Bryan led the First African Baptist Church to official recognition with 67 members on January 20, 1788, at their regular meeting place of Brampton's barn, approximately three miles west of Savannah. They were recognized by Rev. Abraham Marshall (a European-American minister) and his free black assistant Jesse Peter (who took the name Jesse Galphin). Galphin was also one of the founders of the Silver Bluff Baptist Church. Marshall examined and baptized members that day.[4][6]

In 1794 the congregation built a frame structure on land Bryan had purchased the year before. They called the church Bryan Street African Baptist Church.[5] Bryan lived to see the church grow to over 400 members.[6] His brother Sampson, who assisted him, remained a slave.[4] In 1800 the congregation had grown to 700. By 1802, Bryan Street renamed itself First African Baptist Church, and two other black congregations were founded: Second African Baptist Church and the Ogeechee (Third) Baptist Church.[4]

In 1815, Andrew C. Marshall, Bryan's nephew, became pastor of First African Baptist.[4] In 1822, the First Colored Baptist Church and the Second Colored Baptist Church recombined and became the First African Baptist Church. The church organized the first Sunday School for African Americans (endorsed by the Independent Presbyterian Church) on July 26, 1826.

By 1830 under Marshall, the congregation of First African Baptist Church had grown to 2,417 members.[4] In 1832, the congregation had a serious split over doctrinal issues that took years to resolve. Some members felt that Marshall was too taken by the new ideas of Rev. Alexander Campbell. Marshall and more than 2,600 members left to found a congregation that kept the name of First African Baptist. They purchased a building to use a Franklin Square that had belonged to the First Baptist Church.[6]

In the 1850s, they constructed a new sanctuary facility across from Franklin Square. It has since been continuously occupied by First African Baptist.

The congregation at Bryan Street, numbering fewer than 200, kept the facility built under Andrew Bryan and took the name Third Baptist Church.[6] Later they renamed it First Bryan Baptist Church.[5]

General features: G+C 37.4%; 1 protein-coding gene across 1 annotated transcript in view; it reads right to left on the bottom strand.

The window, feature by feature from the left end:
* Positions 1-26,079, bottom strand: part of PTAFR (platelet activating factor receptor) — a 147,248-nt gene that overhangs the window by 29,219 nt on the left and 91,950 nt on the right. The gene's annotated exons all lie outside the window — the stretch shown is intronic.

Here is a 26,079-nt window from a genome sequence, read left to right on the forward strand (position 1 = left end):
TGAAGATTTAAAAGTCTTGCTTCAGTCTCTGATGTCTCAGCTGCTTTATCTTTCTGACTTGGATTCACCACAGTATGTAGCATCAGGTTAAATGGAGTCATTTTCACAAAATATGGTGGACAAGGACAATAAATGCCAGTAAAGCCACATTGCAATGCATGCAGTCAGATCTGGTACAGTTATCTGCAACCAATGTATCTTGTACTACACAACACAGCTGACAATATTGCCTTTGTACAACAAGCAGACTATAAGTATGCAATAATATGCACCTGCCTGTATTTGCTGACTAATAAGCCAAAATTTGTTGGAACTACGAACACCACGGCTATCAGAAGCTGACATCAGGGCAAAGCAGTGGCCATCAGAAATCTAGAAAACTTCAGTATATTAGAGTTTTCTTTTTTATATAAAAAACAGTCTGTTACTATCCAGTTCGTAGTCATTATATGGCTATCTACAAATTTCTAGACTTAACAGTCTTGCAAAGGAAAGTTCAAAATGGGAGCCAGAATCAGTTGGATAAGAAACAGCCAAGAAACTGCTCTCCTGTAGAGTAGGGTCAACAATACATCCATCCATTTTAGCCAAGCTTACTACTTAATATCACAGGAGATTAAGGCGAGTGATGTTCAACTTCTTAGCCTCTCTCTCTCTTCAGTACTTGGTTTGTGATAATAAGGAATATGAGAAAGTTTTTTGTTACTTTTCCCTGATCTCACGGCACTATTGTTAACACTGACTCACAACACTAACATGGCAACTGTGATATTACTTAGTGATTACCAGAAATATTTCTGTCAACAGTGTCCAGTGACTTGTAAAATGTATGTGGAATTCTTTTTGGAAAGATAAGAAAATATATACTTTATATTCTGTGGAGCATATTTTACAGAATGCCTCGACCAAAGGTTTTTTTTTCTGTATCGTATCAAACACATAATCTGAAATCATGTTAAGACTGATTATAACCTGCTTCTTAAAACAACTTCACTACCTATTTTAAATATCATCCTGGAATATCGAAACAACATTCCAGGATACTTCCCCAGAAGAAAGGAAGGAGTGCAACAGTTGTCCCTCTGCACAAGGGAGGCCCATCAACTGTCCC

As the Georgia Baptist association grew, there was competition among congregations to claim lines to founding core members and be declared the first church in the state. In 1888 at the Georgia Convention, claims were examined as to primacy of First African Baptist of Savannah and the First Bryan Baptist Church. The convention declared that First African Baptist of Savannah was the banner church, due largely to Marshall's leadership during the difficult years of the 1830s, which held his congregation together under the name of the original church.[5]

The Civil War and the Underground Railroad[edit]

The holes in the sanctuary flooring form a design meant to look like a tribal symbol. These were air holes for escaped slaves who would hide in the church, interpreted as in the pattern of a Kongo cosmogram,[7][8] which served as a stop on the Underground Railroad (UGR). During the Civil War, the church housed runaway slaves in a 4-foot (1.2 m) space beneath the sanctuary floorboards. The 9-squared ceiling showed that the church was part of the UGR.

Civil Rights Movement[edit]

Participants in the early Civil Rights Movement in Savannah held weekly meetings at the church.


  • George Leile (1778–1787)
  • Andrew Bryan (1788–1812)
  • Andrew Cox Marshall (1812–1856)
  • William J. Campbell (1857–1877)
  • George Gibbons (1878–1884)
  • Emanuel King Love (1885–1900)